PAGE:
“Nationally, One in 45 children experience homelessness in America each year. That’s over 1.6 million children. While homeless, they experience high rates of acute and chronic health problems. The constant barrage of stressful and traumatic experience also has profound effects on their development and ability to learn.”
Education Rights of Homeless Students – McKinney-Vento Act
The McKinney-Vento Homeless Assistance Act is the primary federal (U.S) law dealing with the education of children and youth in homeless situations. The McKinney-Vento Act protects the right of homeless children and youth to get to, stay in, and be successful in school while they or their families are homeless. The law focuses on maintaining school stability and school access and providing support for academic success for homeless kids. The law also requires schools and states to use child-centered, best-interest decision making when working with homeless children and their families to choose a homeless child’s school, services, and other needed resources.
Why do homeless children and youth need a federal law to protect their right to an education?
Homeless children and youth face lots of barriers in trying to enroll, remain, and be successful in school, including:
- Enrollment requirements (school records, health records, proof of residence, and guardianship)
- High mobility resulting in a lack of school stability and educational continuity.
- Lack of transportation
- Lack of school supplies, clothing, etc
- Poor health, fatigue, hunger, anxiety/trauma
- Invisibility (lack of awareness)
- Prejudice and misunderstanding
- For unaccompanied youth (youth who do not live with their parents or a guardian): lack of adult guardian; need for employment; credit accrual policies; concerns of capture by authorities.
Who are homeless children and youth?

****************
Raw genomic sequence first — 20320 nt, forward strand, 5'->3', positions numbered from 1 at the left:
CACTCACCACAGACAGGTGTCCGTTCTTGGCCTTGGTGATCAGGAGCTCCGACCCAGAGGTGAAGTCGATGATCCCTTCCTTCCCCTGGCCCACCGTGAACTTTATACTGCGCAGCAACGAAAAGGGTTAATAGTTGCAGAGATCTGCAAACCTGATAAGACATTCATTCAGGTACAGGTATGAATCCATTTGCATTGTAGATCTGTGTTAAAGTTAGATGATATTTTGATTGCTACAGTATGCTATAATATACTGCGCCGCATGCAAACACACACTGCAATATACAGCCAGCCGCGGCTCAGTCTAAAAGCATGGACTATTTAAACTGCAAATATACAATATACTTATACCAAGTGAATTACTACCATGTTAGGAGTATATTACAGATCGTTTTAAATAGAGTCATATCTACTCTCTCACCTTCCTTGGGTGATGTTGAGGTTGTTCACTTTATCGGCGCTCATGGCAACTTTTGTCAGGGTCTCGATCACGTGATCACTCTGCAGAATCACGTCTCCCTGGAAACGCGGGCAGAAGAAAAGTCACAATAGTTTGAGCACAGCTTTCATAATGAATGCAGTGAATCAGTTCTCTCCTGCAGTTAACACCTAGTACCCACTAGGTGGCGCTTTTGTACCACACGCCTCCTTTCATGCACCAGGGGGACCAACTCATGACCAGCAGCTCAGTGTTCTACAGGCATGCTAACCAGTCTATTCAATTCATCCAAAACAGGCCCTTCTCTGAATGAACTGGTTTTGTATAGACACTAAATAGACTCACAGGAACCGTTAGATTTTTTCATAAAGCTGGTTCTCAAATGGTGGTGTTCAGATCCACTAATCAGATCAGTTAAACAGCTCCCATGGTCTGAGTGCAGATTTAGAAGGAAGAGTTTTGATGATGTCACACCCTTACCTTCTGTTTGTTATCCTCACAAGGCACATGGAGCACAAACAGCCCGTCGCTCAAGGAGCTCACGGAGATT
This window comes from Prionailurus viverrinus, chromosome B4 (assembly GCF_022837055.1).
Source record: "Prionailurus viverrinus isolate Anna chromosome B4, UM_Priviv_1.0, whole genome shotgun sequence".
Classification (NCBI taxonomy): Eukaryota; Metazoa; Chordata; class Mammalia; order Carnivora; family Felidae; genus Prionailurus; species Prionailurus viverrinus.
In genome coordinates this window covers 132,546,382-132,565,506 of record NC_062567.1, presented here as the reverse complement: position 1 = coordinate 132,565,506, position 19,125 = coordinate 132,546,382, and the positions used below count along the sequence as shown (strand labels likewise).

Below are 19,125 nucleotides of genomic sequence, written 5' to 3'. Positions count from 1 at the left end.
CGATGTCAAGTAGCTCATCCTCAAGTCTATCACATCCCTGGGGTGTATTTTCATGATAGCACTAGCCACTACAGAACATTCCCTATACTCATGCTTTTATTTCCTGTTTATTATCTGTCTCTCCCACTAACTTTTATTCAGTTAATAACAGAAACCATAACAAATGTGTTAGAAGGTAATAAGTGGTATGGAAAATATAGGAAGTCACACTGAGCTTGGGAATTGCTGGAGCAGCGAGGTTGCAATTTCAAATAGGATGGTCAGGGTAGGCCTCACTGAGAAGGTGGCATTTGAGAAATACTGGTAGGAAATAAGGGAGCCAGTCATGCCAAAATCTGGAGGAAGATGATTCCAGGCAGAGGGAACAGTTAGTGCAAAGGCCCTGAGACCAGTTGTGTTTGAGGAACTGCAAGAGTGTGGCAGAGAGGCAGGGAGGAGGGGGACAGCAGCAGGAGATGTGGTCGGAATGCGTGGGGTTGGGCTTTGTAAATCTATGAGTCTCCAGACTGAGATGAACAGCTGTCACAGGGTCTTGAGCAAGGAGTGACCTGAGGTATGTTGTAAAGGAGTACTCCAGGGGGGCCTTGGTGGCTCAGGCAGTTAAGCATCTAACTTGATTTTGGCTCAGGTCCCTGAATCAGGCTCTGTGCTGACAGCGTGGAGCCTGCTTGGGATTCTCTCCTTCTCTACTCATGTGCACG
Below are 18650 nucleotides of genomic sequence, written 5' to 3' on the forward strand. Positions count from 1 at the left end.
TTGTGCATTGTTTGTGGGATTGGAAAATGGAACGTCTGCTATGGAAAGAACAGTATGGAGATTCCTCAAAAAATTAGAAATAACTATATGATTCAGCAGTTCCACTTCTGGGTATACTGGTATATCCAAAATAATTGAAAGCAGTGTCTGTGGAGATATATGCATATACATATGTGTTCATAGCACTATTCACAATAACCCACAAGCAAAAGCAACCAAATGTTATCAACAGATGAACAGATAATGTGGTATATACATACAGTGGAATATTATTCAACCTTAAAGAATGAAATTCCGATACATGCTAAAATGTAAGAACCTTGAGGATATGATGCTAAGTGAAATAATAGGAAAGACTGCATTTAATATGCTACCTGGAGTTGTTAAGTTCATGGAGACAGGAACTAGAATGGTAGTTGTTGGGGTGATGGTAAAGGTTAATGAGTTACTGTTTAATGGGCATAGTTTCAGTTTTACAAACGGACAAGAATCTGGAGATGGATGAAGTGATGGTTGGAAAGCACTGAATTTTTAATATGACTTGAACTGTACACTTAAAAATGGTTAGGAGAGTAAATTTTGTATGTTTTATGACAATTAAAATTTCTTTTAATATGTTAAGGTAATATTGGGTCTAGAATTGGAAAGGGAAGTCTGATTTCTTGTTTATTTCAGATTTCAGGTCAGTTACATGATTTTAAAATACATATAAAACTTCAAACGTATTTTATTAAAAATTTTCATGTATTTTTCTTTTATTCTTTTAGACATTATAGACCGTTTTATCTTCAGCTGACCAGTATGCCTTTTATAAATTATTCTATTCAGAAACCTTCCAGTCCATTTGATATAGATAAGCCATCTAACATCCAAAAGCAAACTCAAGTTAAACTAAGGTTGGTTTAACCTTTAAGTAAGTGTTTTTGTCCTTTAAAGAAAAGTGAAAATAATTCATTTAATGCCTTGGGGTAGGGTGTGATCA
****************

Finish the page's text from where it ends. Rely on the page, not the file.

The McKinney-Vento Act’s definition of who qualifies as a homeless child or youth is quite broad: “Children and youth who lack a fixed, regular, and adequate nighttime residence,” including, but not limited to:
- Sharing the housing of others due to loss of housing, economic hardship, or similar reason (“doubled up”)
- Living in motels, hotels, trailer parks, camping grounds due to lack of adequate alternative accommodations
- Living in emergency or transitional shelters
- Abandoned in hospitals
- Awaiting foster care placement
- Living in a public or private place not designed for humans to live
- Living in cars, parks, abandoned buildings, bus or train stations, etc.
- Migratory children living in the above circumstances
Is there an age limit on who is eligible for McKinney-Vento services?
No, the law does not specify an age range. McKinney-Vento applies to all school-aged children and youth.
What do I do if my school-aged children become homeless?
Notify your child(ren)’s school as soon as you can and fill out the necessary form so that they can work with you to decide future educational services. Children who are experiencing homelessness are eligible for their school’s nutrition program. Your local school can help to facilitate access to nutrition, transportation, and possible other resources. They will contact the OESU Homeless liaison on your behalf.
Initial Referral Form for Local Schools
A referral must be completed and submitted to the OESU Homeless Liaison to determine eligibility for homelessness.
Homeless Liaison for OESU
Nicole Bell, Director of Curriculum, Federal Program Grants Manager
The goals of this legislation include
- Identifying homeless children and youth
- Immediate enrollment and facilitation of enrollment disputes
- Ensuring access to school and appropriate educational services
- Reducing school transfers and supporting educational stability and continuity
- Increasing parental choice and involvement regarding school enrollment
- Ensuring the educational rights of unaccompanied youth, and
- Providing information about the rights of homeless children and youth
Visit the Vermont Agency of Education website for additional information.